By LARRY BALLWAHN | Wilton
Tara Westover was the daughter of survivalists in the State of Idaho. Her father and mother believed in a truncated form of the Mormon faith that derived from her father’s belief that everything that happened, good and bad, was part of a plan and came directly from God. He saw himself as something of a prophet with a duty to proselytize and save all around him, most importantly his family. Everything was a government plot, thus the survivalist mode. The public schools were the government’s means to brainwash.
The Westover children were homeschooled, which essentially meant they were taught the skills needed to foster the businesses of their parents. Literacy was mostly self-taught using the Bible and Mormon material. Since Mr. Westover was in the scrap and construction business, there were many practical skills that could be contributed. Mrs. Westover was somewhat of a self-taught herbalist. The survivalist creed taught that the medical establishment was suspect in all regards, so there was a need for her skills. Along with becoming a midwife, she developed her own essential oils and salves.
Tara became adept at running the equipment required at the scrap yard and was also able to help her mother gather the herbs and mix the medicines. She even accompanied her mother on some of the midwife duties. One of Tara’s brothers broke the mold. He was going to college. “College is extra school for people too dumb to learn the first time through,” his father said. Tara began her home study more vigorously, got jobs outside the home, and learned she had an above-average singing voice. She took the ACT and qualified for Brigham Young University – BYU.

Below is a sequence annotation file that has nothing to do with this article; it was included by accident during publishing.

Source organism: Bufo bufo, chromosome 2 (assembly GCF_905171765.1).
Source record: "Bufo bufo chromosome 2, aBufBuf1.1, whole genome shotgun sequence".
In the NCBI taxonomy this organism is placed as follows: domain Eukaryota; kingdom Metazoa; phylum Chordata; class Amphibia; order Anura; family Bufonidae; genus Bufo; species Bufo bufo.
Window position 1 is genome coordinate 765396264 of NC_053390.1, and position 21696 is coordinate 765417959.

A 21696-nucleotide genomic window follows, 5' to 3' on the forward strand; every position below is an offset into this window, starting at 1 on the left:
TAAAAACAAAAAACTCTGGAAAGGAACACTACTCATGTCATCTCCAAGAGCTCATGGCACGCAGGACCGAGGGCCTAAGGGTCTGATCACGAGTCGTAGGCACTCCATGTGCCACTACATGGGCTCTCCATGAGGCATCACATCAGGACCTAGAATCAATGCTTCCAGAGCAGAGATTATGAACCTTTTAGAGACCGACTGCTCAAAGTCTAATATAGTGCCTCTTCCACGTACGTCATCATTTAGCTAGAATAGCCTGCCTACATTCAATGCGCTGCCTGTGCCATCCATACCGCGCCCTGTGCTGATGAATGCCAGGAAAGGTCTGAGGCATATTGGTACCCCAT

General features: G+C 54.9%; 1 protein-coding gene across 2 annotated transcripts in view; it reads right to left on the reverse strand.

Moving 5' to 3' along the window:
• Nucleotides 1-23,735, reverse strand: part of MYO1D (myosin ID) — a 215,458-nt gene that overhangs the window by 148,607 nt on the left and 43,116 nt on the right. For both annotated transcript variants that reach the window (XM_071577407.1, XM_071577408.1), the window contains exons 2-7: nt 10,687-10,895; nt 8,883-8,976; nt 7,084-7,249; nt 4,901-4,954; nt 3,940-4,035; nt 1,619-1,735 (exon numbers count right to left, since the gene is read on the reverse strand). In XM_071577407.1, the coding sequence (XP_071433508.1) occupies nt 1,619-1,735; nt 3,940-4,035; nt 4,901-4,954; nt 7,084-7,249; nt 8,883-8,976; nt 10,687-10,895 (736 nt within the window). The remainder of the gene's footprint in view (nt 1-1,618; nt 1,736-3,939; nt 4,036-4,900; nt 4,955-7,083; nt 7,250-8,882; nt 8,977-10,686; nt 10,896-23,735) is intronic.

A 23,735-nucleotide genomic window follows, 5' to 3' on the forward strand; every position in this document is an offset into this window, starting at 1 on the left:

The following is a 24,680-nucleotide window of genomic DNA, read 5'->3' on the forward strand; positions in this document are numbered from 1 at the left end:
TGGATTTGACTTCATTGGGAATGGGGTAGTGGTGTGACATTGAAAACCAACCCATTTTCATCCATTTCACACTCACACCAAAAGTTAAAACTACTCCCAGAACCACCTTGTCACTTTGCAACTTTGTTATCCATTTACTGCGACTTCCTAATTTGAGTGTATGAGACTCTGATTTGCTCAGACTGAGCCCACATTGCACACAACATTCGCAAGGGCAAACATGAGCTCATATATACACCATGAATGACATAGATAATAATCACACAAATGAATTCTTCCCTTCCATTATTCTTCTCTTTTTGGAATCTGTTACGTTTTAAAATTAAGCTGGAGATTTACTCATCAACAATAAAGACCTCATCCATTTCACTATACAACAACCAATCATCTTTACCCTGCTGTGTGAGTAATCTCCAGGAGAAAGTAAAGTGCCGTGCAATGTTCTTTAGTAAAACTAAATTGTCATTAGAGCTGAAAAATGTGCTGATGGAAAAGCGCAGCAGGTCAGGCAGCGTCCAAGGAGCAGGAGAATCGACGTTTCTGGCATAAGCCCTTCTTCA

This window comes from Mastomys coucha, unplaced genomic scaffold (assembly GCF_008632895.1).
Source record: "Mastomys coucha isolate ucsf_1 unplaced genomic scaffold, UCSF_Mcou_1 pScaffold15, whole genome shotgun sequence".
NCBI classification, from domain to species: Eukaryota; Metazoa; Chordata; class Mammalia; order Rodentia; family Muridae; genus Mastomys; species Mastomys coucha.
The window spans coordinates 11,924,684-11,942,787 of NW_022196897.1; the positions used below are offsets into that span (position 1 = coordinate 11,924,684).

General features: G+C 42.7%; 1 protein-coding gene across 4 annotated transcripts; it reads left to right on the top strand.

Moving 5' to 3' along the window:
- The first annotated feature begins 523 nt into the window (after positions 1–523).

For someone of Tara’s upbringing, the university was a challenge on so many levels. Besides being new to formal schooling, she had her father’s harangues in her head regarding everything from the way to dress to a woman’s appropriate role. With that came guilt. As she modified her mode of dress to at least partially comply with her surroundings and developed interests beyond becoming a wife and mother, she would hear her father’s voice saying Tara was being controlled by Lucifer.
As might be expected, Tara learned there was a gigantic world out there and much that was and had happened in it. She found she had a talent for learning and for expressing what she had learned. At least as importantly, the talents were apparent to others, and she soon found mentors that led her to new heights in education. But she was always drawn to home, to Buck’s Peak, to family. Her father was not one to compromise, however, on something as important as his religion, so try as she might,she could not return home. Not, at least, without changing her newfound values.